Teachers disciplined for abuseComment on this story
Durban - More than 20 teachers are dragged before the SA Council of Educators (Sace) every quarter for offences ranging from corporal punishment to sexual assault, including rape of pupils.
The teachers’ regulatory body’s chief executive, Rej Brijraj, told the Daily News this week that more than 100 teachers had been dealt with in the past year for various offences, and various penalties had been imposed, including striking off the roll those found guilty of sexual offences.
“Although I don’t have the exact figures on the top of my head, the council sits quarterly and I can safely say we are dealing with 20 to 30 cases per quarter.
“The sanctions range from fines, suspensions, and some result in teachers being struck off the roll. Those will never teach in the country for the rest of their lives. We must, however, bear in mind that each case is treated based on its merits,” Brijraj said.
His comments follow a DA statement released earlier this week that expressed concern over the slow pace at which the cases were dealt with, and the alarming number of sexual offences against pupils committed by teachers.
In the statement,DA MP Sonja Boshoff, who sits on the Basic Education Portfolio Committee, said a parliamentary response to party questions on sexual offences committed by teachers on pupils revealed that sexual offences on pupils remained high.
“The reply reveals that an average of 101 cases are committed each year, with 28 cases already having been received by Sace this year alone.
“Of the 126 cases reported in 2011/12, 55 remain unresolved. This is disturbing. The finalisation rate of cases remains unsatisfactory - with a large number of investigations carried over into the following year - owing to parents limiting the Sace’s access to children,” reads the statement.
Boshoff said it was unclear how many cases finalised by the Sace have been handed over for criminal investigation, nor is there any clarity on how many have undergone successful criminal prosecution.
More concerning, she said, was that teachers under suspicion of committing sexual offences against children remain in class, presenting a risk.
She said Sace and department Minister Angie Motshekga should act swiftly in accordance with Section 17 of the Employment of Educators Act, which stipulates that a teacher must be dismissed for sexual assaults on pupils.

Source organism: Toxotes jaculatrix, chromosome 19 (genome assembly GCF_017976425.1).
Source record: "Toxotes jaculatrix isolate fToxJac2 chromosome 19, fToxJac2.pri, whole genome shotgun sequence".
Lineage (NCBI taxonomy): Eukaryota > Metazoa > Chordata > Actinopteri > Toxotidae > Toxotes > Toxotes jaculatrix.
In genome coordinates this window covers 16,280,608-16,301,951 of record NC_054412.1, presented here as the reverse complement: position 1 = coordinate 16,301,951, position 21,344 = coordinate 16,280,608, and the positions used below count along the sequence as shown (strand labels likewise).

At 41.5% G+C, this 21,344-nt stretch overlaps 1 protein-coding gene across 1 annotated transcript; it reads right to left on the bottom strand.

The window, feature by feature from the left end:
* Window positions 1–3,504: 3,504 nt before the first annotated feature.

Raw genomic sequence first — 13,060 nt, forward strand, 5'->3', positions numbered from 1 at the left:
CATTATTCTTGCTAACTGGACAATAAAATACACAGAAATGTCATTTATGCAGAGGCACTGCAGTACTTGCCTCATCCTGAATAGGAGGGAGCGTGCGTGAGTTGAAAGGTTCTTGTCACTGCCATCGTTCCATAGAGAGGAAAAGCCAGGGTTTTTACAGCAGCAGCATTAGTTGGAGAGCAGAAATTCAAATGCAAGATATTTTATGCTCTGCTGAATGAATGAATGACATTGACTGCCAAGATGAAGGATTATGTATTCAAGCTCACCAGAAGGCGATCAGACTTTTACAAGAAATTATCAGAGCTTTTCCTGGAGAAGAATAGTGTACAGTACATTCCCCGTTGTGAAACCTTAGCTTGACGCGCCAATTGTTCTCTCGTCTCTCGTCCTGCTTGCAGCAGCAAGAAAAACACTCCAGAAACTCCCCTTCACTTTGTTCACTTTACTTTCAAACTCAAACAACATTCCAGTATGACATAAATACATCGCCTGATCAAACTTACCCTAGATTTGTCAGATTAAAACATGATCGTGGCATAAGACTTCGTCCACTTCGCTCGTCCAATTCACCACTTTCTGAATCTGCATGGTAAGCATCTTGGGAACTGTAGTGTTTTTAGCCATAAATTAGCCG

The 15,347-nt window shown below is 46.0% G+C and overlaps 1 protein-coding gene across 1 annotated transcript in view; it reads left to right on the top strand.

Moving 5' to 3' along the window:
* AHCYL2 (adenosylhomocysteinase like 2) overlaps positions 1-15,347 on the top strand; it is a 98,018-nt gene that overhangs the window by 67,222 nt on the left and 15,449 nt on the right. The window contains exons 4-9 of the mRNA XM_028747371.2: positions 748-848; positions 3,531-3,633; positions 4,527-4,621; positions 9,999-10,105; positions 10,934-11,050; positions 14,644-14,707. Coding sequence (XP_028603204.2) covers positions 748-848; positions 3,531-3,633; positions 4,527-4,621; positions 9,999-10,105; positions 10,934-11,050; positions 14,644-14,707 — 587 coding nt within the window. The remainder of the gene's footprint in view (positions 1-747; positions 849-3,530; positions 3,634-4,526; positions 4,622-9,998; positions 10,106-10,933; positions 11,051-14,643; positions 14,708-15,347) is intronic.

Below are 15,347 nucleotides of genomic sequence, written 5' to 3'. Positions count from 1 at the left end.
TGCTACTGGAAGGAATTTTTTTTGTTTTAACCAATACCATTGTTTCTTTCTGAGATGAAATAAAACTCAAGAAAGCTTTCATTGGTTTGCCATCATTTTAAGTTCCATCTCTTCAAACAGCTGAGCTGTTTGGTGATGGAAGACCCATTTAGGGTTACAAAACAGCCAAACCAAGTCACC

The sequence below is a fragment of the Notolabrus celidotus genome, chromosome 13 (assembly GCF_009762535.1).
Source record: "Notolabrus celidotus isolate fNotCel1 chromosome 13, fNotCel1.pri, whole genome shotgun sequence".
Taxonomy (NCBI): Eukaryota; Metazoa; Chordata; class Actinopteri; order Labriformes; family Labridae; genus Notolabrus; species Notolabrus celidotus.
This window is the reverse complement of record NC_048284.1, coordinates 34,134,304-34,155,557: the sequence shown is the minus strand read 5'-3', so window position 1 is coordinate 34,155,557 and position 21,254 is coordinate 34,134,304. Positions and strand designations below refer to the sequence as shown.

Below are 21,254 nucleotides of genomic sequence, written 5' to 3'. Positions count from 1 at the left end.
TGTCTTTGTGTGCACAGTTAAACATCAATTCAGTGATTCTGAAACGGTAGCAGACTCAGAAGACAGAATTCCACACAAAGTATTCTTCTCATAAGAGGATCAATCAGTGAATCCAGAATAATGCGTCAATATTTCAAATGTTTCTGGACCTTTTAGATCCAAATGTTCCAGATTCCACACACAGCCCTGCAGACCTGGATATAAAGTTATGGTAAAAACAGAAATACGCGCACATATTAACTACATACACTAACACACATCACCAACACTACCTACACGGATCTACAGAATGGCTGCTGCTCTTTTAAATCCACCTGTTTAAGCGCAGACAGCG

Brijraj said the seemingly slow pace in dealing with the cases was caused by administration hiccups as a result of an insufficient budget.
However, Brijraj said the council had revised its system and come up with a new model.
The council operates on an annual budget of R50 million to R60m funded by teachers, and an about R10m grant from the department.
“We have decentralised the operations of the council to involve all parties concerned, and we believe this model will work to our advantage.
“Teachers are struck off the roll for sexual offences. Corporal punishment is also a serious offence, and for other minor cases penalties vary from suspension, fines and counselling,” he said.
The Educators Union of South Africa said progress had been made in dealing with offences by teachers on pupils.
The union general secretary in KZN, Sphiwe Mpungose, said progress was made in dealing with cases against teachers.
“If you cut out politics, you’ll see that there’s progress in dealing with these issues.
“Just last month a school principal was acquitted of a sexual offence after a doctor’s report revealed that a learner who accused the principal of raping her was never touched.
“This goes to show that we cannot be haphazard when dealing with these issues…”
He said once a teacher was found guilty of a sexual offence on a pupil, the union cut all ties with the culprit.
Provincial basic education spokesman Muzi Mahlambi referred all questions to the department’s national office.